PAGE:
Effects of high-speed versus traditional resistance training in older adults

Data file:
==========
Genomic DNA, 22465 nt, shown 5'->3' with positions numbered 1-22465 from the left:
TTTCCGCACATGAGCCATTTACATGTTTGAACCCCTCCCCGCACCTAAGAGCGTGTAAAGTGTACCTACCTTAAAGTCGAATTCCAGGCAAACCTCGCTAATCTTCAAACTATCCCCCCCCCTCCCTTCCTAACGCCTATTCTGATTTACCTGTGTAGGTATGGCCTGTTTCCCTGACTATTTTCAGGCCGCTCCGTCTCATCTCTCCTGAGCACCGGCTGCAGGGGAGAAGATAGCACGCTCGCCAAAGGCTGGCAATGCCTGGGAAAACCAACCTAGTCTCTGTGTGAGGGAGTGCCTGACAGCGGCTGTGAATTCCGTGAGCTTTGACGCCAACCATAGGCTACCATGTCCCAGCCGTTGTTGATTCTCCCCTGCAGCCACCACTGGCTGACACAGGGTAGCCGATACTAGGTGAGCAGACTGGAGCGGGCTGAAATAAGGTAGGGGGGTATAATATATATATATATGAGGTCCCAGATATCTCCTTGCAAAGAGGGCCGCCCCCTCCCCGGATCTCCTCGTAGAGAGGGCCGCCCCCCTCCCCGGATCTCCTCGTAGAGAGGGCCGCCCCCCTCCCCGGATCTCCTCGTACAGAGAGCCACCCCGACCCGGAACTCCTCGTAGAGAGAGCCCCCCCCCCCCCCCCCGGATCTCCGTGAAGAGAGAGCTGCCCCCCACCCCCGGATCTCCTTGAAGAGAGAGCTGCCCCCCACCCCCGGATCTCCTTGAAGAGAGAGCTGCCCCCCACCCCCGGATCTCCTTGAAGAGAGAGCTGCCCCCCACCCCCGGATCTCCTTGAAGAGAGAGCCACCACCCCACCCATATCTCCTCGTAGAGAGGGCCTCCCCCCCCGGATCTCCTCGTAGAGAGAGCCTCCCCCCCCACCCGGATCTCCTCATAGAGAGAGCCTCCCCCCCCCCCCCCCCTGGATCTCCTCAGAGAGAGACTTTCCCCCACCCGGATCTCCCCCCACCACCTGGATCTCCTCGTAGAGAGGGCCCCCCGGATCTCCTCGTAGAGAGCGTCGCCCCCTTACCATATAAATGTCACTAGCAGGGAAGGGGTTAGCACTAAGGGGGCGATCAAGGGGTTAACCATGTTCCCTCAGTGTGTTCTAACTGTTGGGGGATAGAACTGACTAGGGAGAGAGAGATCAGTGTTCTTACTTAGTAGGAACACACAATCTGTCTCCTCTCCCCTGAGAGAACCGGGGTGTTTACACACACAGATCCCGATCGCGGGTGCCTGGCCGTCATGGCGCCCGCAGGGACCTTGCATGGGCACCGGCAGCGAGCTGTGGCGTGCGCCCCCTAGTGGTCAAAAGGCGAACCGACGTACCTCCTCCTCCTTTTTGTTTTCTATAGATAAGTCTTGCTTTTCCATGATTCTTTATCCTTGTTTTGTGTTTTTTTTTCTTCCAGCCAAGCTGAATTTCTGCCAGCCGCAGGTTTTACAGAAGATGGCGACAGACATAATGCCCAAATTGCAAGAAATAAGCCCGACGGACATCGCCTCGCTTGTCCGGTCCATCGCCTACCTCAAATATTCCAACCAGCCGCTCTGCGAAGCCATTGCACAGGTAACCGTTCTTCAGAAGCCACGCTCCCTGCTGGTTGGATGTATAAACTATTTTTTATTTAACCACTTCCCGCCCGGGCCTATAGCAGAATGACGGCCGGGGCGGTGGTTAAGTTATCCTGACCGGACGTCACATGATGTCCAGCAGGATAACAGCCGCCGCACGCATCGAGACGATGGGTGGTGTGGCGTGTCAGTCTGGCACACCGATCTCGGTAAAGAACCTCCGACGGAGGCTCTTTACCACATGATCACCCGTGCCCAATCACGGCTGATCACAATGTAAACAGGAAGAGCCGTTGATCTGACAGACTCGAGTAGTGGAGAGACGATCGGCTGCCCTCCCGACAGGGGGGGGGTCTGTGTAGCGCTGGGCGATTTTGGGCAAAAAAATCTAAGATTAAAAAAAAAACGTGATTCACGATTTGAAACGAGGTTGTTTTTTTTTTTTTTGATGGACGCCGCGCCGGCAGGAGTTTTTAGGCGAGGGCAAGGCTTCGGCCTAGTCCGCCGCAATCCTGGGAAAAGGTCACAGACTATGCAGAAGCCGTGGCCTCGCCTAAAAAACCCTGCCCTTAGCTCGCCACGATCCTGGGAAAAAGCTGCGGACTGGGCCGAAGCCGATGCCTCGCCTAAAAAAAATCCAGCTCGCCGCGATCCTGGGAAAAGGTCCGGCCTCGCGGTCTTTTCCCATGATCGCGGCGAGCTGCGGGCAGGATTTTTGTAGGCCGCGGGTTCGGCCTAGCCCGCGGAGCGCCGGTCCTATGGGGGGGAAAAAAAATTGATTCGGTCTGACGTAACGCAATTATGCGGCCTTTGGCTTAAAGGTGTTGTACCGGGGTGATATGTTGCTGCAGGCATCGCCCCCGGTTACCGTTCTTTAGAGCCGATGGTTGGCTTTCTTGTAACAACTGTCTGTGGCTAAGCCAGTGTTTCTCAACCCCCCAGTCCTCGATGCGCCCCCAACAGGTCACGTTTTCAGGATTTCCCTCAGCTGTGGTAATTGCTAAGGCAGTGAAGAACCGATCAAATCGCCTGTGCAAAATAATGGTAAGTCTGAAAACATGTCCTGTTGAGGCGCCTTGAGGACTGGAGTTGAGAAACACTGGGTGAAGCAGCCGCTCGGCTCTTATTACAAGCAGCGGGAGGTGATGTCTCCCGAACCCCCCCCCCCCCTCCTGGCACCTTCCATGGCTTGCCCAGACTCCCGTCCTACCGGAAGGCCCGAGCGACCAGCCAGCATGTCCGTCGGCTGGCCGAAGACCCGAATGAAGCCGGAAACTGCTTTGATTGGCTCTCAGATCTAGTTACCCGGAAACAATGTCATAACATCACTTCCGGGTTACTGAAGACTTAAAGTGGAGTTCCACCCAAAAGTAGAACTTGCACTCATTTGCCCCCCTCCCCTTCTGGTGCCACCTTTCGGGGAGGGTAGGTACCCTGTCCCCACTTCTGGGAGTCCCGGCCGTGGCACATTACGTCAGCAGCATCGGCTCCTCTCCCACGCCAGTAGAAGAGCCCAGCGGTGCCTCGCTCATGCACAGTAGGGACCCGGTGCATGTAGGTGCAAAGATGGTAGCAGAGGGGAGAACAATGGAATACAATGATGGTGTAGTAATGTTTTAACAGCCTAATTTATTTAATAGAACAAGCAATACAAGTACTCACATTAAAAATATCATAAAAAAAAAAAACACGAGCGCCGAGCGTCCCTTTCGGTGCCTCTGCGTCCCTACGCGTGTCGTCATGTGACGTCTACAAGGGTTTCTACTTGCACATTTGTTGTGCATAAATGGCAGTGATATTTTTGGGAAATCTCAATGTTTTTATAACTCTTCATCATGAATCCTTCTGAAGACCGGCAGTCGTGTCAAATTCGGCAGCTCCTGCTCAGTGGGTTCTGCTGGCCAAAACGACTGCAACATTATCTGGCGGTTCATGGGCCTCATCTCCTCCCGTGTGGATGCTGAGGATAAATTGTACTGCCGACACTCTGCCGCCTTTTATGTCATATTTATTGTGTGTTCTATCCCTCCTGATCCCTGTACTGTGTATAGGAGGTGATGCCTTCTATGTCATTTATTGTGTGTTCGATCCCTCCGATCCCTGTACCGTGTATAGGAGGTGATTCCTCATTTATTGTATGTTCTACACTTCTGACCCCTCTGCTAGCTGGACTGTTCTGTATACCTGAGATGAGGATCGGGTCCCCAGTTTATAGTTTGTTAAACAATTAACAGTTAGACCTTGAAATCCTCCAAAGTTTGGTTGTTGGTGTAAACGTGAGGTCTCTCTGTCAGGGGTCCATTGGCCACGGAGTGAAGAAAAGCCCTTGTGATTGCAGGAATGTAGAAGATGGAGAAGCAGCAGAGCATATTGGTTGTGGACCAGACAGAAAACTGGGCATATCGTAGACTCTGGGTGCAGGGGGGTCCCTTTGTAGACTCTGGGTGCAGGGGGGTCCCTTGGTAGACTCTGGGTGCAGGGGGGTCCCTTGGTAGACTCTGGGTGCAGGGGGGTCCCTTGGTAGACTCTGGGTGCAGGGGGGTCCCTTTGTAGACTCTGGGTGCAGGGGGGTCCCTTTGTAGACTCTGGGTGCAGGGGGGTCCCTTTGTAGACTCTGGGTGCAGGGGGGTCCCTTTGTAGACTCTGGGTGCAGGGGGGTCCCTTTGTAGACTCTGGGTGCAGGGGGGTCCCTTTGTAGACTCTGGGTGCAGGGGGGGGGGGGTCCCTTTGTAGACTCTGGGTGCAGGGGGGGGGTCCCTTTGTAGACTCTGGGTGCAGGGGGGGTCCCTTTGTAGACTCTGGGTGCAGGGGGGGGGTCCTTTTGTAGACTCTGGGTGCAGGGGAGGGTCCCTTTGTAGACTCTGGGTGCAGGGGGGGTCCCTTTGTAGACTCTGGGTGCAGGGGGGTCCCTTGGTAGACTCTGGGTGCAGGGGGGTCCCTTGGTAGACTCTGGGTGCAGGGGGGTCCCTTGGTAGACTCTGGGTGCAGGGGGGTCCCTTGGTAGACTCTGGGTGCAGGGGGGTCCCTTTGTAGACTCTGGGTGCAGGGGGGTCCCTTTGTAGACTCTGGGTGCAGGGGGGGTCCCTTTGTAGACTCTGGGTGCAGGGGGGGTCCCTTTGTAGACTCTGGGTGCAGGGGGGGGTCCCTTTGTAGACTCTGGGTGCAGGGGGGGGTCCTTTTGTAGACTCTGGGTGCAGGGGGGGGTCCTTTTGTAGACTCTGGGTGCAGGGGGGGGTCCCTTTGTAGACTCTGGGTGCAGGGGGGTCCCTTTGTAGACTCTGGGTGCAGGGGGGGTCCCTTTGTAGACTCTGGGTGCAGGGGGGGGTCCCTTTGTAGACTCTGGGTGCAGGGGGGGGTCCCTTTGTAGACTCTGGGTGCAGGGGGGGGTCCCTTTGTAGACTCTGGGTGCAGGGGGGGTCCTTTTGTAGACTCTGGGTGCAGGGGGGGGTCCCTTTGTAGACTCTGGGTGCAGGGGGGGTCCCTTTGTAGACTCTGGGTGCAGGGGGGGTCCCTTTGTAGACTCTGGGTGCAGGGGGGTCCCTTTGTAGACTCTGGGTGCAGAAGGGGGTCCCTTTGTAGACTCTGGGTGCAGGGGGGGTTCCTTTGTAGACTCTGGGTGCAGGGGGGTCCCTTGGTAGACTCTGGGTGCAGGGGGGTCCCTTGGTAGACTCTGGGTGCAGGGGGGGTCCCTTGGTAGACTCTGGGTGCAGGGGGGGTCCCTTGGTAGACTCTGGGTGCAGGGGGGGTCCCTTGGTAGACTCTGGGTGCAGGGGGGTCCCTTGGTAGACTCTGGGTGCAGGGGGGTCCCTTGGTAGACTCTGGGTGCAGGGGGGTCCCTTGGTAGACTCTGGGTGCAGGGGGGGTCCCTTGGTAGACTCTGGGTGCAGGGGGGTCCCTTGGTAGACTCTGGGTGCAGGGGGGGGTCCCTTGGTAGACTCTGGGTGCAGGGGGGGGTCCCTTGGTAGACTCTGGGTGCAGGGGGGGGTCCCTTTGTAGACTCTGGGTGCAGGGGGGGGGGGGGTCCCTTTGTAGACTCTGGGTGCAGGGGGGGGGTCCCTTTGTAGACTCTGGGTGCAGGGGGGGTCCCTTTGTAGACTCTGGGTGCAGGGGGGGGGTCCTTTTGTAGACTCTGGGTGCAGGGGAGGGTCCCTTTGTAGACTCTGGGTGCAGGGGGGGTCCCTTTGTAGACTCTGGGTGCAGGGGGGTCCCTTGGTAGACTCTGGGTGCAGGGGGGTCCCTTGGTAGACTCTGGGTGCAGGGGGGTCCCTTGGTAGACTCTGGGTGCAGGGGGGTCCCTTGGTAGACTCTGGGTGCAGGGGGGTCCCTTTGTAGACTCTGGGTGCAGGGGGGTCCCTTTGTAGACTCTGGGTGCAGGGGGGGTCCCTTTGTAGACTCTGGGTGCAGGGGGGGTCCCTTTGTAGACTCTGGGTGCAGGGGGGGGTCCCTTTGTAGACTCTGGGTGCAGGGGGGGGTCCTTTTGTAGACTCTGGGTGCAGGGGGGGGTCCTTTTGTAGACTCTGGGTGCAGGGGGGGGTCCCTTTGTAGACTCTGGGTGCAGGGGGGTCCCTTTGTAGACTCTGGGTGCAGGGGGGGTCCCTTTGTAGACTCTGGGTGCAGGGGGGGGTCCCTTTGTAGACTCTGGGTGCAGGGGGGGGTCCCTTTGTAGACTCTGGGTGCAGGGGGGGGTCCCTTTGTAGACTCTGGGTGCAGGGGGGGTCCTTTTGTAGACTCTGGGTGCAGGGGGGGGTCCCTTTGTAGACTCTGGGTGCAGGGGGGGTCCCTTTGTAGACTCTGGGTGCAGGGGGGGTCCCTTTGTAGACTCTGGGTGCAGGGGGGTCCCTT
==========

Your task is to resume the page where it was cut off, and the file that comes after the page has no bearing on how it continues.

Background: The losses of strength, agility, balance and functionality caused by aging are harmful to the elderly population. Resistance training (TR) may be an efficient tool to mitigate such neuromuscular decline and different RT methods can be used. Therefore, it is important to investigate the different responses to different training methods. Hypothesis: Eight weeks of traditional resistance training (TRT) are expected to promote similar results to high-speed training (HST) in physical functional performance (PFP) and quality of life in the elderly. Methods: Participants (n=24) with a mean age of 67.8 ± 6.3 years completed eight weeks of RT. Participants were randomized into HST (n=12) and TRT (n=12). TRT involved training with 10-12 repetitions at controlled velocity until momentary muscle failure; while HST involved performing 6-8 repetitions at 40-60% of 1RM at maximum velocity. Pre-and post-training, the participants were tested for: i) maximum strength in the 45º leg press and chest press; ii) PFP in the 30-second chair stand, timed-up-and-go (TUG); and medicine ball throw test; and iii) quality of life. Results: Both groups improved muscle strength in the 45º leg press, with greater increases for TRT (HST: +21% vs. TRT: +49%, p=0.019). There was no change in chest press strength for HST (-0.6%) (p=0.607), but there was a significant increase for the TRT group (+21%, p=0.001). There was a similar improvement (p<0.05) for both groups in TUG (HST: 7%; TRT: 10%), chair stand (HST: 18%; TRT: 21%), and medicine ball throwing performance (HST: 9%; TRT: 9%), with no difference between groups (p=0.081-0.944). Emotional aspect significantly increased by 20% (p=0.042) in HST and 50% (p=0.043) in TRT. Conclusions: Both TRT and HST are able to promote improvements in functional performance in the elderly with greater in strength gains for TRT. Therefore, exercise professionals could choose based on individual characteristics and preferences. Clinical Relevance: The findings provide important insights into how healthcare professionals can prescribe HST and TRT, considering efficiency, safety and individual aspects.

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